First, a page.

Annemarie Cabri


Annemarie Cabri

E  T 416 656 1618


I had the majority of my formal training at The School of Dance, Ottawa, ON, and went on to graduate from The National Ballet School of Canada, Toronto, ON.  Celia Franca was still involved with the school in Ottawa and it was always a thrill to have her variation class.

Miss Franca was responsible for giving me my very first paid dancing opportunity.  I don’t even remember if there was an audition or how it transpired but I ended up in the Canadian Opera Company’s production of Die Fledermaus with Maureen Forrester in the lead.  I was the lead couple in the ballet portion Miss Franca choreographed in long romantic tutu.

We did 8 performances which allowed me to travel with pointe shoes in back pack to Europe to audition.  There I was accepted into the corps of The Dutch National Ballet, Amsterdam.  An absolute thrill with three house choreographers, full orchestra, amazing dancers from all over the world and in a city of museums, canals, history, and joie de vie!  I danced in over 30 ballets over the 7 years there, rode my bicycle, drew in the life drawing classes at the Van Gogh Museum, travelled, and met my lifetime friends including my husband.

At one point I couldn’t withstand the pointe work my feet were damaged and I leaned towards contemporary movement.  I flew to Montreal where the Judith Marcuse Dance Company was touring and auditioned for this ten member repetory company from Vancouver, BC.  The next day a dancer had dislocated her shoulder and couldn’t continue the tour so I was asked to join immediately.  Back in Amsterdam I was about to perform one of the signets in Rudi Van Dantzig’s new Swan Lake but after much gnashing of teeth and all night turmoil I decided to try something new.

This small company with mostly seasoned dancers was in it’s hay day for touring.  We went to Asia, all across Canada and up and down Canada! and the USA.  It was the first time I really had any understanding of what dancers outside a big state supported company would do.  Unlike the companies in Europe where we had a year round contract, paid vacation and pension, here dancers had contracts for maybe half the year and the rest made up with other jobs and short dance contracts.  One such contract was when I went to Tokyo to perform in Aida at the Tokyo dome with 65,000 people in the stadium and many many in the cast including a live circus of elephants, tigers and bears.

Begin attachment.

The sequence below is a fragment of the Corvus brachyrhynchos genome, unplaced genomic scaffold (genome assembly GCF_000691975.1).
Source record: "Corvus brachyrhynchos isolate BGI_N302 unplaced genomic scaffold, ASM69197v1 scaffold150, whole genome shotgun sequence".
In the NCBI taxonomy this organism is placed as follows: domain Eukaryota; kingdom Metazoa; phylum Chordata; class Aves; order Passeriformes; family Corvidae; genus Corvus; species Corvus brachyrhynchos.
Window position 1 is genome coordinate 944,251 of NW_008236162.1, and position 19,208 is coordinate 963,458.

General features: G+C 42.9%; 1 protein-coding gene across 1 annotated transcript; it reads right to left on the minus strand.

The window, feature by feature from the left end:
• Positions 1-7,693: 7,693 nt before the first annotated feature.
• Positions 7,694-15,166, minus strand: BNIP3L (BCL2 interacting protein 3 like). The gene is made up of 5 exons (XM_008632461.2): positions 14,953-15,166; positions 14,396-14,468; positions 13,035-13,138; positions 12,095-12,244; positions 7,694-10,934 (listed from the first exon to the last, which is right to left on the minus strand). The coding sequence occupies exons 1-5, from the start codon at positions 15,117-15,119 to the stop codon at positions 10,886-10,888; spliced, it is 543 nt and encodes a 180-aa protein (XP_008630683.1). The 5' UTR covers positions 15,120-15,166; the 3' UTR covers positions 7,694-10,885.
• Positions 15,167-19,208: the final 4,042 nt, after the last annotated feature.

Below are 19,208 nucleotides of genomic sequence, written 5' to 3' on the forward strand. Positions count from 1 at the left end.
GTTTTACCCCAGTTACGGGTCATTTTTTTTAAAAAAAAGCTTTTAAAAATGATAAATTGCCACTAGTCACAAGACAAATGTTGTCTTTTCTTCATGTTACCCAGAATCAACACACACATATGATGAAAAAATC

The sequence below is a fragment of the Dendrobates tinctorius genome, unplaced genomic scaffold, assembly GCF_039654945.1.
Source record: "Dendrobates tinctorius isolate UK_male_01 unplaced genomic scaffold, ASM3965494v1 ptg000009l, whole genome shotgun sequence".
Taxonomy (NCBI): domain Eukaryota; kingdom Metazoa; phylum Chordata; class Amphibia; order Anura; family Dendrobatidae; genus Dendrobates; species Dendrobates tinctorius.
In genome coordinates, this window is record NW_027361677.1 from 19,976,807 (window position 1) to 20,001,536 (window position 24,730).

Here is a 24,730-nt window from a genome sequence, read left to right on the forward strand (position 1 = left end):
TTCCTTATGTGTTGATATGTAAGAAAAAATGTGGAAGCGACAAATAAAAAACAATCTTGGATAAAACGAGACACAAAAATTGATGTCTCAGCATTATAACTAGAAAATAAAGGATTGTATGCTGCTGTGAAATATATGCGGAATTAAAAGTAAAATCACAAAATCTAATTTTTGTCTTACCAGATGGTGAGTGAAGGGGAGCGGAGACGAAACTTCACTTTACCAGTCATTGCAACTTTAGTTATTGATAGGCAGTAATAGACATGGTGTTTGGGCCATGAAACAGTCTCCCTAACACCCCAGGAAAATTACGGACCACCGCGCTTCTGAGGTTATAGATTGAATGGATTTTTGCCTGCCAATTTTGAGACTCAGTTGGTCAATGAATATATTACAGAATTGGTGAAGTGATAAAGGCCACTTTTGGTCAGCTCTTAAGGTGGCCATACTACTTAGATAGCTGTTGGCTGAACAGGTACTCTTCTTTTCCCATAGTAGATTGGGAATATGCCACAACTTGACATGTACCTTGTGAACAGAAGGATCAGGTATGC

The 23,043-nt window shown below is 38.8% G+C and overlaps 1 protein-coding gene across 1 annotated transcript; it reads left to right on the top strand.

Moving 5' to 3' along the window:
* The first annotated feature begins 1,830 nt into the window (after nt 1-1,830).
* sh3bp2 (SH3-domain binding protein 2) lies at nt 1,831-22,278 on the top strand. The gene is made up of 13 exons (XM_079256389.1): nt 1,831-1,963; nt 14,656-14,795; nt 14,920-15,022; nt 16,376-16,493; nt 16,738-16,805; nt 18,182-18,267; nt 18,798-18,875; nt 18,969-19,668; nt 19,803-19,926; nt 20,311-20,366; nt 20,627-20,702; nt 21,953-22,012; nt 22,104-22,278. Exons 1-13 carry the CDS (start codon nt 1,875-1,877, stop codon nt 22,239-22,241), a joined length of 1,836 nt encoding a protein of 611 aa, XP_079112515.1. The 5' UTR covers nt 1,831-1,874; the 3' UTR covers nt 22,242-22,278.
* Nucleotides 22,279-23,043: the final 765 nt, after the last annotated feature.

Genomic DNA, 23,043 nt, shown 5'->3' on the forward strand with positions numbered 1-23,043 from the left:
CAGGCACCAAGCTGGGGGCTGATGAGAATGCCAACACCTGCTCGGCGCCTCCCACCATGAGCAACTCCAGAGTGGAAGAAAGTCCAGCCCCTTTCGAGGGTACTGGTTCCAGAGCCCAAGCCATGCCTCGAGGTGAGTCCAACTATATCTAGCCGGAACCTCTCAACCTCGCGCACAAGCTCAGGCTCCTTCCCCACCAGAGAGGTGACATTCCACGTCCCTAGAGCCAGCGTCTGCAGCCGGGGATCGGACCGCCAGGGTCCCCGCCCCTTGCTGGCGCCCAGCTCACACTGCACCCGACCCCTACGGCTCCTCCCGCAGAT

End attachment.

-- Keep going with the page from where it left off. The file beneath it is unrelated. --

Still dancing in a professional company with Judith Marcuse I began to teach on our touring across Canada.  My first daughter was born and soon play and dance on the floor was a daily exploration and fun.  Seeing the effort and joy in achieving these baby moves from the ground up led me to become fascinated in something other than the dance technique movement that I knew to be dance.  I found what I was searching for in Seattle, Anne Green Gilbert, director of Creative Dance Centre.  Through study at Gilbert’s Teachers Institutes I found what is now the back bone of all my teaching, directing and choreographing, called Brain-Compatible Dance Education.  Together with Best Teaching Practices this method is the marrying of what we know from those who study how the brain learns, with a movement and dance class.

I now teach as a guest in the education department of The National Ballet Company with their apprentice program called YOU dance, Toronto, ON. which involves teaching in the schools and hosting performances.   I continue to direct and teach with colleagues a summer arts program in Victoria, BC, involving art, music, and dance.

I am passionate to pass on what I do to teachers at conferences and workshops.

I continue to dance, study, observe, and ask questions about how each of our natural movements affects our learning, growing and socializing.  I am thrilled to collaborate with the fine musicians over the years who have become friends and the privilege of dancing with children whose parents support arts and education.

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